It’s an effort for Blaze to live large, free and unencumbered. Something always spooks him. He can’t feel reassured enough that his ‘primaries’ won’t bolt. Yesterday we left him for 6 hours – the longest stint alone in the house yet. And though his toilet needs had been cared for, he projected his pathology as a lovely Rorschach splotch on the living room floor.
Granted, I have never done that. But I feel his need to be safe and reassured.
According to Nancy Verrier‘s wonderfully enlightening books, one of the most common injurious dynamics set forth early in an adoptee/adoptive mom relationship is that of the grieving child exhibiting various unsavory behaviors and the new adoptive parent ‘reacting’ to this, taking it personally, being unconscious of the reality that their infant or toddler needs to process the harsh cutoff from biological mother that spooked him or her in a hard-plastic-doggie-door king of way, and then some .
It is up to the adoptive parents to stay present and give comfort when the adoptee is an infant. As the child gets older it is imperative that the separation trauma be openly explored and grieved, and that the adoptive parents do not get swept up into their own fears about ‘losing their children’ or their ego attachments to these beings as their personal possessions, as belonging to them now. My adoptive mother was still making comments such as “you got that trait from your father” after she knew that we knew we were adopted (which we did not know until we were in our forties). All of our lives she tried to snuff out reality by attributing both physical and personality attributes we possessed as being inherited from her, my adoptive dad, or another family member. These attempts to falsely stamp a child as your own flesh and blood resonate deeply with the adoptee as not just false but as unsound.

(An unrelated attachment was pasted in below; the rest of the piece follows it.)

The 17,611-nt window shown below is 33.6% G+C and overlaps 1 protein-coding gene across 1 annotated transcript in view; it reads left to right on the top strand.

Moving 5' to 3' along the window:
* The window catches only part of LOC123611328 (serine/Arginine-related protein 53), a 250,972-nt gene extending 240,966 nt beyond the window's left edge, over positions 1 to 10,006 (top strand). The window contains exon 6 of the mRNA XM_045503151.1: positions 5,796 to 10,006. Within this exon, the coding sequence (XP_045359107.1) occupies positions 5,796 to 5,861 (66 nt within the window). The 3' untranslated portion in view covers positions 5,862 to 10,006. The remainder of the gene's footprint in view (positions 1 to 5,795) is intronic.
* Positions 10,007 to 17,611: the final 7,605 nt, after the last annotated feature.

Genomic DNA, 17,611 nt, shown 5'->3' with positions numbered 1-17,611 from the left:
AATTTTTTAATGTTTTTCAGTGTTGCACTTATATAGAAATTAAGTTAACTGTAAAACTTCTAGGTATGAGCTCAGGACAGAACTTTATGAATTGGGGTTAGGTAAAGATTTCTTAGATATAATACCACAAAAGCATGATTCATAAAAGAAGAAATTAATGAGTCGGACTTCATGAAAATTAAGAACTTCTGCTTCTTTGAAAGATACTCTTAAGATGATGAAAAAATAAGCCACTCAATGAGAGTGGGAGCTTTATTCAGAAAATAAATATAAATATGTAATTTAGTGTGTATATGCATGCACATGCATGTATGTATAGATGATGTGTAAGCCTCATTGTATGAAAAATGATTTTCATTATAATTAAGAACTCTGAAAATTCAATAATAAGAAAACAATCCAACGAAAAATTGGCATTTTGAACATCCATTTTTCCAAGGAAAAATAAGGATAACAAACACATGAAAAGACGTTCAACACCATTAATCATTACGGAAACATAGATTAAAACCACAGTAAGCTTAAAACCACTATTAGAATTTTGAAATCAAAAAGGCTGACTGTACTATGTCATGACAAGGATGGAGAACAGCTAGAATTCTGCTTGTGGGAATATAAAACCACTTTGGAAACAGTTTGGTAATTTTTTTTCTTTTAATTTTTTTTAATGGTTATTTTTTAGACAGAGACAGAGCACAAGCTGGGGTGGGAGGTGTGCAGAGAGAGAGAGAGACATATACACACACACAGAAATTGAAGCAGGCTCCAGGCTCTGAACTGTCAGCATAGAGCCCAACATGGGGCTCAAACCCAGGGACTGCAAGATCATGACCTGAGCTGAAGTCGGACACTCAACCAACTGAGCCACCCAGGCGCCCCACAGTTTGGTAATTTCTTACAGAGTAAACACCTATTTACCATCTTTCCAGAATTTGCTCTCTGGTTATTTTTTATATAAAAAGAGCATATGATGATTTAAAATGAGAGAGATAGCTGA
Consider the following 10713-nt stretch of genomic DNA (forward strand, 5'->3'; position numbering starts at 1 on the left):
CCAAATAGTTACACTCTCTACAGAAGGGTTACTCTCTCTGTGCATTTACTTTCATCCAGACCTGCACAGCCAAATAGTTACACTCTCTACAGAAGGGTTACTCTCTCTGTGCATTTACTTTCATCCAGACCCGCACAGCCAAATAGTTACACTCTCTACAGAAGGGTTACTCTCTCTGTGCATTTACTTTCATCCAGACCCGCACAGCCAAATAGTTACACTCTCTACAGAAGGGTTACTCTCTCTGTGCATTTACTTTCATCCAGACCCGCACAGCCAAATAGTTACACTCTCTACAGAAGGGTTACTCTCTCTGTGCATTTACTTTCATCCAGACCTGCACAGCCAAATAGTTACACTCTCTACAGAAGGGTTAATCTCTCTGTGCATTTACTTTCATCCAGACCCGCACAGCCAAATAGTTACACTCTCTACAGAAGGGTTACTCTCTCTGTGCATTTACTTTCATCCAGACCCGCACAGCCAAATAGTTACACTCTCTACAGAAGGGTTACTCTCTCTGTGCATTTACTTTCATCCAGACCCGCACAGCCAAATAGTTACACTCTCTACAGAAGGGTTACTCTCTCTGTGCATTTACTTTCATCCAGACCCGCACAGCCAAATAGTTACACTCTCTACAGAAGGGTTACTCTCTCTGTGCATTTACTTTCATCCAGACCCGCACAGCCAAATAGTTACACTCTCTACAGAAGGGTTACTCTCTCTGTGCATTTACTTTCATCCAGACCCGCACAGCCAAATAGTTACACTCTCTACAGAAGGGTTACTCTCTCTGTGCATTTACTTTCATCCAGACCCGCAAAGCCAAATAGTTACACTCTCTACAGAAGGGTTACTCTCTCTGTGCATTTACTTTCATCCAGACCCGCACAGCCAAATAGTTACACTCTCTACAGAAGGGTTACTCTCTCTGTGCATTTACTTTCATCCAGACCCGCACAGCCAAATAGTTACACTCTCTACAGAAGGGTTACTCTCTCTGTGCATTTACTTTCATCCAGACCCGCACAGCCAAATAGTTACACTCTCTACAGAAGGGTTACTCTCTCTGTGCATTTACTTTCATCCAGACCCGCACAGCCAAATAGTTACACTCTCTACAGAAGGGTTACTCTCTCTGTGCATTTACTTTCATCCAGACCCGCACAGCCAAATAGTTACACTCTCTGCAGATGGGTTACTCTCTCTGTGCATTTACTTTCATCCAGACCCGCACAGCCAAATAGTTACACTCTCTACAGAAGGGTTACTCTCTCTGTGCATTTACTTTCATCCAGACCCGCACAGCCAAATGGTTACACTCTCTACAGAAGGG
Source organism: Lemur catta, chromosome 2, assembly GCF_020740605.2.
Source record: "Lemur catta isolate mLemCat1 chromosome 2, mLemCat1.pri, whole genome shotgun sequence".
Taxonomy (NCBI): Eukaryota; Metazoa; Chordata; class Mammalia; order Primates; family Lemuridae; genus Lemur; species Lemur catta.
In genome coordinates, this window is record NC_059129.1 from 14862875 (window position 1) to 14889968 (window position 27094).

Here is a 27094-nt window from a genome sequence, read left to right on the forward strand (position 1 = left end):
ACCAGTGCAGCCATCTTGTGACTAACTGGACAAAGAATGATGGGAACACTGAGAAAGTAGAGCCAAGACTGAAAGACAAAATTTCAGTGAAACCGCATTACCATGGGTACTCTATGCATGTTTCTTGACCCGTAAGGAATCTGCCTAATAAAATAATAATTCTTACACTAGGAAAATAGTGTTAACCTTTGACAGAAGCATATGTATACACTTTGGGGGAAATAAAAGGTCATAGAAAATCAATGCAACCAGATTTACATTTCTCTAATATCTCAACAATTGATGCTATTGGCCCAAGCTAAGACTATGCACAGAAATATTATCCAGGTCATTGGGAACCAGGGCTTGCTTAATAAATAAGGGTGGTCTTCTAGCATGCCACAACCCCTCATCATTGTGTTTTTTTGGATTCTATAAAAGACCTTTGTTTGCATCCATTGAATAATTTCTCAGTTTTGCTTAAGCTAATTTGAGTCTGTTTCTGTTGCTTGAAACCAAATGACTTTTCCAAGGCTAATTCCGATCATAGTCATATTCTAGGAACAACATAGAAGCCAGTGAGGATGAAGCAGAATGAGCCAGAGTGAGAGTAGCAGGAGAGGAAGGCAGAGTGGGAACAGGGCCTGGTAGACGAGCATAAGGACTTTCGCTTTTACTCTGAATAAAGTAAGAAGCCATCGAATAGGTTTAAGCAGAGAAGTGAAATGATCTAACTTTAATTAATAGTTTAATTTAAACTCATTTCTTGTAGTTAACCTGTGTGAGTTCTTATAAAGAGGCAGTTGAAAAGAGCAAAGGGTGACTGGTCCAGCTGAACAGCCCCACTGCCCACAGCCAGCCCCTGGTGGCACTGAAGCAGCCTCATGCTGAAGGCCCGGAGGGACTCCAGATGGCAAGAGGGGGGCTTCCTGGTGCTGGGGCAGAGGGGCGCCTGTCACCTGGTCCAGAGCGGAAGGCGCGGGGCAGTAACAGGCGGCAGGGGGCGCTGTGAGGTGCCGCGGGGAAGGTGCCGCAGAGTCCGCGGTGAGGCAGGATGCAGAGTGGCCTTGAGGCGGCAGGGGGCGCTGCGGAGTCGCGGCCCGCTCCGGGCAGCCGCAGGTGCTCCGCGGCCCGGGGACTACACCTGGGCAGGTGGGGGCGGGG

As I said to my friend Dennis, “There wasn’t a wet eye in the house.” Which was interesting. Reunions are practically synonymous with wild emotional displays. Not so for mine with Maya. And I am not entirely sure why.
What I do know is that since I found out relatively late in life that I was adopted, there has been no ‘lifelong anticipation’ of a reunion, no fantasy since childhood of meeting my biological people, no knowledge of my history. Meeting my mother at 52 years of age was a bit like picking up a new musical instrument I desire intimate familiarity with but have never touched before.
The importance of doing adoption differently is viscerally apparent to me now. Maya is my biological mother and she feels as if we’ve known each other all our lives. But she has known about me all of my life. How wholly clean for birth moms to have contact from the start. What an anxious life for a birth-mother, not knowing. And I can’t ever wrap my brain around the anxiety my sister and I internalized in the day-to-day lying that was sometimes explicit, always implicit. My adoptive parents also lived with this stress – and, they steered the juggernaut.
I hear the stories from other adoptees, stories of adoptive parents ‘moving to another state’ in fear of biological parents ‘reconsidering their decision’ and coming after their baby. Fear is the common denominator. And it is the lowest common denominator.
I may develop a close relationship with Maya. But when I chatted with our neighbors yesterday about the passing of our old lab Tucker, several months in the grave now, I couldn’t choke out a sentence. There wasn’t a dry eye in the house.